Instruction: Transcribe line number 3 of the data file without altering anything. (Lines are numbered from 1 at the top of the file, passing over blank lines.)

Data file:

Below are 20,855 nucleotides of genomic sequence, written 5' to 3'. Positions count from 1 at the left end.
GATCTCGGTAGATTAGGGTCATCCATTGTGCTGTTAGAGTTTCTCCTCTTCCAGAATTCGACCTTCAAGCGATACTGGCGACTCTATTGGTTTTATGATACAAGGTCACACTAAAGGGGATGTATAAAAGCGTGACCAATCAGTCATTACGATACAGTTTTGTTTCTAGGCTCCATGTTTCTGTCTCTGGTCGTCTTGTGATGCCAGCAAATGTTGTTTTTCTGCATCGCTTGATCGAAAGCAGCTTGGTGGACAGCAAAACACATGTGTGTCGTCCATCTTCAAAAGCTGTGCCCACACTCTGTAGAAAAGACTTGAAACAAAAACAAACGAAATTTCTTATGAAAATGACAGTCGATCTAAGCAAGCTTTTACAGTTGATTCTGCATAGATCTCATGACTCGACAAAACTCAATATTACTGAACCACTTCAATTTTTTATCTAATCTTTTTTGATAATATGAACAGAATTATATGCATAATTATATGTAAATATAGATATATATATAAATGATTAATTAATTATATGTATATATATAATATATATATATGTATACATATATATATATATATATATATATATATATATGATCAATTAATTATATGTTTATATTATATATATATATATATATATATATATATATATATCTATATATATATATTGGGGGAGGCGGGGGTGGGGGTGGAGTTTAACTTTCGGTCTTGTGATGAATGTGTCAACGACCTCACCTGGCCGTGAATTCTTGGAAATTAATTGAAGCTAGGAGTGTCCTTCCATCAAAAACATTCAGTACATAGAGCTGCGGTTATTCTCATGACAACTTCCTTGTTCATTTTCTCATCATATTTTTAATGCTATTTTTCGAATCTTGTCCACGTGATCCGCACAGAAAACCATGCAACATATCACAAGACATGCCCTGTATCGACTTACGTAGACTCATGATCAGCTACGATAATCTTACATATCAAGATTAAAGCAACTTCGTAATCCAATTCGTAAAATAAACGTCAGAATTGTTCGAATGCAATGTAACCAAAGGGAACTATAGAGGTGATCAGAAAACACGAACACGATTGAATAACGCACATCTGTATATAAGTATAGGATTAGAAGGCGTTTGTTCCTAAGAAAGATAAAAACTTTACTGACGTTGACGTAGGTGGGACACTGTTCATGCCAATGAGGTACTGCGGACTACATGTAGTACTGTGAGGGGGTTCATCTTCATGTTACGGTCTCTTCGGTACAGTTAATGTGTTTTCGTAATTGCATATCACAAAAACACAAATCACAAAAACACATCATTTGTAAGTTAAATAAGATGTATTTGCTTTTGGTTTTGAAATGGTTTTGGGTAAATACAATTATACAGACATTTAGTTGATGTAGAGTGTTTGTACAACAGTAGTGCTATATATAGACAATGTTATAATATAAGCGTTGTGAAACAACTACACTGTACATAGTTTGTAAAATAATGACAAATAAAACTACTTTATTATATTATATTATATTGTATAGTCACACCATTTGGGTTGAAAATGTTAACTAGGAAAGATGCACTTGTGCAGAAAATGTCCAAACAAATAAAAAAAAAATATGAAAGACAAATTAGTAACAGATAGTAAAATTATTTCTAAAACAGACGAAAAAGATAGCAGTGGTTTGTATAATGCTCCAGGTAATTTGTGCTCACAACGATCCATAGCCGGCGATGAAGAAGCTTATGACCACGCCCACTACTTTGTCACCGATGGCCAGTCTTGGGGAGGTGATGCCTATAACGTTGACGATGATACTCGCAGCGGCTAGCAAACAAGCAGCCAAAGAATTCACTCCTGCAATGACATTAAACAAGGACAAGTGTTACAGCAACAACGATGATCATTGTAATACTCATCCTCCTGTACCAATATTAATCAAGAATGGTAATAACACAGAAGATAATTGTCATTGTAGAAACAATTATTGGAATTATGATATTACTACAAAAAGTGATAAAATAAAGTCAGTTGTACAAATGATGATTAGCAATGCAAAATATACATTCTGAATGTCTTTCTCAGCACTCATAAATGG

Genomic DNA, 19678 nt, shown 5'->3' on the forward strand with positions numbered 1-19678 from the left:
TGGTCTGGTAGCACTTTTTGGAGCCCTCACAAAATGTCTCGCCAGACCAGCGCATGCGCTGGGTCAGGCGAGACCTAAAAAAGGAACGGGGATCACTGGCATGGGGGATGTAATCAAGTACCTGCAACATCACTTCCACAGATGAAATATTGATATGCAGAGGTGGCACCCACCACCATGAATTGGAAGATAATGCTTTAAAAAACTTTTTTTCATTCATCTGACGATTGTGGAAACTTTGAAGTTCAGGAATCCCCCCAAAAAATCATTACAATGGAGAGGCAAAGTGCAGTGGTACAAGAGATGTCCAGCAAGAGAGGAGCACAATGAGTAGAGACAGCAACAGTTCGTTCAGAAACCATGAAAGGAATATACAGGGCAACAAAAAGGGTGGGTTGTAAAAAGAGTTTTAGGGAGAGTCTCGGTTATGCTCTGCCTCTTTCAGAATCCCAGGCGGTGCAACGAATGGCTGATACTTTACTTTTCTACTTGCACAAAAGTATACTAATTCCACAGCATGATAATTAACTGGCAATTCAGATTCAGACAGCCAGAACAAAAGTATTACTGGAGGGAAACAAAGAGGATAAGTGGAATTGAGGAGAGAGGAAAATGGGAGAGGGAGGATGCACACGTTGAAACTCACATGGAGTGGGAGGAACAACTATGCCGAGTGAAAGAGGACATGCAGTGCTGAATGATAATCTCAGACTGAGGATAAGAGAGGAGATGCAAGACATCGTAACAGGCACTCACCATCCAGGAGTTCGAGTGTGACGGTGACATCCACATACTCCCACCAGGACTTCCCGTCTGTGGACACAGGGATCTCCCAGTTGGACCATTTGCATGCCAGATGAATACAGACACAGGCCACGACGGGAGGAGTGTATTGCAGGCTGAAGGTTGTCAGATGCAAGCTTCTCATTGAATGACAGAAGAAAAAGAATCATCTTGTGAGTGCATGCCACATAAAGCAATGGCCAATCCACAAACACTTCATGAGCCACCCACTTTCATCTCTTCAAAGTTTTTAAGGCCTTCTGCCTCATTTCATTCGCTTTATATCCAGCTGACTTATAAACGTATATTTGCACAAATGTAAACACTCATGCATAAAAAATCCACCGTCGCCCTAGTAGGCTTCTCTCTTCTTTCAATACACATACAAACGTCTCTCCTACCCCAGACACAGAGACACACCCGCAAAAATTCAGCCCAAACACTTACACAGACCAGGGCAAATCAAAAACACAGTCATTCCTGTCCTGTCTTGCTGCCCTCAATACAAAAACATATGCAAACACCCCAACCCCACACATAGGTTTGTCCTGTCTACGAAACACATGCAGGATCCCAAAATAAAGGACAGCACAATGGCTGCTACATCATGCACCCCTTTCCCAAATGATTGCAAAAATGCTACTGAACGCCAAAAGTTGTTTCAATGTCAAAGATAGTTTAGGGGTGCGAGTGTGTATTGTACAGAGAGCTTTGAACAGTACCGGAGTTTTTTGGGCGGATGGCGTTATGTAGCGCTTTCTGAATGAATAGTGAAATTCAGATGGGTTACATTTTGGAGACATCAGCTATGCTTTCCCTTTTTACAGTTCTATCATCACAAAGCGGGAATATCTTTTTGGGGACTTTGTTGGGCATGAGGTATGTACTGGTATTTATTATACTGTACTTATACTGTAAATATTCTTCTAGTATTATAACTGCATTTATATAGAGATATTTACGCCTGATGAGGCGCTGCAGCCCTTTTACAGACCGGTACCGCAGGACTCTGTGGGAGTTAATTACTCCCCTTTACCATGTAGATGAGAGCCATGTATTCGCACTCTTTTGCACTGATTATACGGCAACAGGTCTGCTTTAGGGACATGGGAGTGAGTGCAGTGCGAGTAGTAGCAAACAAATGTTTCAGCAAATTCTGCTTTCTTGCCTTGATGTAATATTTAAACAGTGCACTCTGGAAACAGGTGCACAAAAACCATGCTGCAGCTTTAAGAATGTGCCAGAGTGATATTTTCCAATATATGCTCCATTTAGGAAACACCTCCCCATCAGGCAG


Genomic DNA, 19678 nt, shown 5'->3' on the forward strand with positions numbered 1-19678 from the left: